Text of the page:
Nursing Home Neglect and Malpractice

There are some instances in which the neglect in a nursing home may be considered a crime. When neglect is identified as abuse, it is supposed to be reported to police. However, whether neglect is considered criminal or not, individuals and families may seek to file a civil lawsuit citing negligence, malpractice, or liability on the part of an individual, a group of staff members, or an entire nursing home facility.

Any case of malpractice has to prove four points to be successful: that there was a duty to provide care by a medical professional, such as a doctor, nurse, or aide; that the duty of care was not met; that the breach in care caused harm to the patient; and that the harm caused serious damages to the patient.

Medical malpractice is specific to medical care and may cover a number of incidences caused by neglect, such as injuries caused by lack of mobility assistance or infections that result from poor hygiene care. In cases that are not directly related to medical care, negligence may still be proven in a civil lawsuit against the nursing home. These facilities are expected to provide reasonable care for residents, and if it can be proven that they have not, a family may have a successful case.

Examples of Nursing Home Neglect Cases

Patients in nursing homes are particularly vulnerable and likely to have more and more serious consequences from not getting adequate care as compared to many other patients. There are too many examples of cases in which the families of these patients felt they had to file malpractice suits against individuals or nursing care facilities, and in some of these cases the patient ended up dying from lack of care.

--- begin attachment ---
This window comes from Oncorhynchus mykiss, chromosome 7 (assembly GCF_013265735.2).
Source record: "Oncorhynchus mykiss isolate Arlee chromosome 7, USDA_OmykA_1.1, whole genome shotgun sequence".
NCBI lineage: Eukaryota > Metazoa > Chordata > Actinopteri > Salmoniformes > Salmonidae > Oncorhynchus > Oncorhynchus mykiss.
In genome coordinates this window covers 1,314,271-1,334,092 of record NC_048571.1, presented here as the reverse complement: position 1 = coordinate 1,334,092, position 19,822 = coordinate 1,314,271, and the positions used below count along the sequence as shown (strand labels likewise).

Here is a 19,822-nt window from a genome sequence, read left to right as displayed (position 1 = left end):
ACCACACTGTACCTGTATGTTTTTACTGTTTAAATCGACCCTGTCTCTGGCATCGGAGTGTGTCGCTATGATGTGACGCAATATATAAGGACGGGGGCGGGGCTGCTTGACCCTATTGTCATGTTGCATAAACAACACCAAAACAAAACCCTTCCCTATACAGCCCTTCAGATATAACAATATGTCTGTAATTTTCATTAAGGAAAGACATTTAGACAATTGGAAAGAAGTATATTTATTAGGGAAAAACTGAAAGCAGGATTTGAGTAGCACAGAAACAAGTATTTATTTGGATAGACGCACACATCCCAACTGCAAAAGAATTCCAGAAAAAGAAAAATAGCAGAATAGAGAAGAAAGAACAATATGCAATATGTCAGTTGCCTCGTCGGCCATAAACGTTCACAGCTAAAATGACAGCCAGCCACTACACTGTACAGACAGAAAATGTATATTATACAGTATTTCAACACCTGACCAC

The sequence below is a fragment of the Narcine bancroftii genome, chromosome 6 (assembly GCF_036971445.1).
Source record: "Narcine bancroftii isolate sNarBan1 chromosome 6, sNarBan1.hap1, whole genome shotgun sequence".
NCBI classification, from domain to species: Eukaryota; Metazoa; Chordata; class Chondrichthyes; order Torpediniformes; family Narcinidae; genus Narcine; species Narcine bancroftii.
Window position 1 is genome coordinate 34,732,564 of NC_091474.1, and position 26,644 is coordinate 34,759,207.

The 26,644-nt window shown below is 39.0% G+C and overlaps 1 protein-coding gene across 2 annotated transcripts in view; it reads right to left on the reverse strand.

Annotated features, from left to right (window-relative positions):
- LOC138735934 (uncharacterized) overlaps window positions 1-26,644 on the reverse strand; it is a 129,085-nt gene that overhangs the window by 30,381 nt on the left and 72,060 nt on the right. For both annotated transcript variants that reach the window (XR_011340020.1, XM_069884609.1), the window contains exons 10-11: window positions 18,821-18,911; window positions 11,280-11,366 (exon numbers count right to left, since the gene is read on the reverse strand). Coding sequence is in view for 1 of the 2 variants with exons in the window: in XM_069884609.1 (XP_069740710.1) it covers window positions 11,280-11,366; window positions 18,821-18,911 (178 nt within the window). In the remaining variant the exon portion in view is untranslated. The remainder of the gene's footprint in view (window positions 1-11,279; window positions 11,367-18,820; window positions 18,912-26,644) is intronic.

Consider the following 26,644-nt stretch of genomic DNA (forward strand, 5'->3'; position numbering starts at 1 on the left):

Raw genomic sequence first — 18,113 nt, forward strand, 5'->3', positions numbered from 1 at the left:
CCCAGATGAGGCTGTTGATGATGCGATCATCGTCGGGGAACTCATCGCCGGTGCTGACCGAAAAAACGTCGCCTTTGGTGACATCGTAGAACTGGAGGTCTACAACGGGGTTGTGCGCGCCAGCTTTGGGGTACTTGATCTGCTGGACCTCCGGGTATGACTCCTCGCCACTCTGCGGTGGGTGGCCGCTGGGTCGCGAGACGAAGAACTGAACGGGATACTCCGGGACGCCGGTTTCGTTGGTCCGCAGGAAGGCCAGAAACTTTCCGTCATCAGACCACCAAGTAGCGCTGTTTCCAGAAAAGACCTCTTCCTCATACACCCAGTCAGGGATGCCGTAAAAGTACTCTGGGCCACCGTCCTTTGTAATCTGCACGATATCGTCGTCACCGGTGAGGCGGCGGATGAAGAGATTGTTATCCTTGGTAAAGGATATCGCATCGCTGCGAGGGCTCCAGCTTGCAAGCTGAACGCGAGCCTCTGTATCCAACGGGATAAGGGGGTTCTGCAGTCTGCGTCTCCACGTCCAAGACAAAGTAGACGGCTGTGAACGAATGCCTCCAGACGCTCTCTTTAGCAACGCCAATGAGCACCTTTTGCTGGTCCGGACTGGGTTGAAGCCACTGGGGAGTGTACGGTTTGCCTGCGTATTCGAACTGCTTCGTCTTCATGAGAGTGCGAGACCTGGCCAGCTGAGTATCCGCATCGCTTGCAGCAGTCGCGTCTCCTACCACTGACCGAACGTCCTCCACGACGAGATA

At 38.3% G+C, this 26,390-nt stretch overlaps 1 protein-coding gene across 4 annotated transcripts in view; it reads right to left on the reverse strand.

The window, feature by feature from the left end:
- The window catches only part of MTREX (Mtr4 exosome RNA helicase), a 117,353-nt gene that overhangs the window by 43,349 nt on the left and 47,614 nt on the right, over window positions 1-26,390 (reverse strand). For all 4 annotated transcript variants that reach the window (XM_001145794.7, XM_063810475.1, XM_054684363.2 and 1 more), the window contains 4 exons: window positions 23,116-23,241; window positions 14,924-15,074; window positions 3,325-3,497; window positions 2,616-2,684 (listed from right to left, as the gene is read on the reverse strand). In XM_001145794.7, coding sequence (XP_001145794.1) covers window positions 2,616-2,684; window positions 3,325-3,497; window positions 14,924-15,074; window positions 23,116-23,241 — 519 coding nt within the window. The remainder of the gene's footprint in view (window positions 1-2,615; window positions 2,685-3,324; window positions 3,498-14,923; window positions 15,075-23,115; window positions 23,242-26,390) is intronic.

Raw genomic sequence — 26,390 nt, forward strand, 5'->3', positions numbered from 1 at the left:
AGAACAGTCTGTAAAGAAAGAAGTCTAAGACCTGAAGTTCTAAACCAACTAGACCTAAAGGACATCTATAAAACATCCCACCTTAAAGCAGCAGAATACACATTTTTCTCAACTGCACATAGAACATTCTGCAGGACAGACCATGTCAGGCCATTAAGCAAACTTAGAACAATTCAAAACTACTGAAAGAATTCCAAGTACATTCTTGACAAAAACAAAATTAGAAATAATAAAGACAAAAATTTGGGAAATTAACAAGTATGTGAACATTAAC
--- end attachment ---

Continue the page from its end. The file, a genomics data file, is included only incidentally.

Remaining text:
One such case resulted in the death of the 74-year-old nursing home patient in Oxnard, California. The family filed a lawsuit against the nursing home claiming that neglect led to issues that ultimately caused the death. The woman suffered from serious pressure sores, infections, and respiratory failure. The family accused the nursing home of failing to provide hygienic care, failing to move the patient in her bed to avoid sores, and failing to provide the woman with enough food and water.

In another terrible case, a nursing home in Indiana was faced with a wrongful death lawsuit after an accident led to the death of a resident. The elderly woman who had previously had one leg amputated was left alone in the shower. She fell, which resulted in a break in her remaining leg. She was left immobile until she died a couple months later. The staff of the nursing home admitted that the fall was unwitnessed. The woman had already experienced several falls from neglect in the facility.

Another terrible case of a patient dying in a nursing home from neglect demonstrates that neglect can be willful and malicious. An elderly man died after struggling to breathe and crying out for help while staff members were caught on tape ignoring him. His family had installed camera in his room and the incident was caught on tape. The staff later tried to cover up their willful negligence but the evidence was there. The family received a settlement.

These examples show both all the ways in which neglect can occur in a nursing home but also how serious the consequences are and that they often end in the death of the resident. These terrible cases still happen in spite of laws designed to protect the most vulnerable patients. It is important that family members of nursing home residents are proactive and willing to take steps to act on behalf of their loved ones. If your loved one suffered from neglect in a nursing home, you may be able to make a successful case against the facility.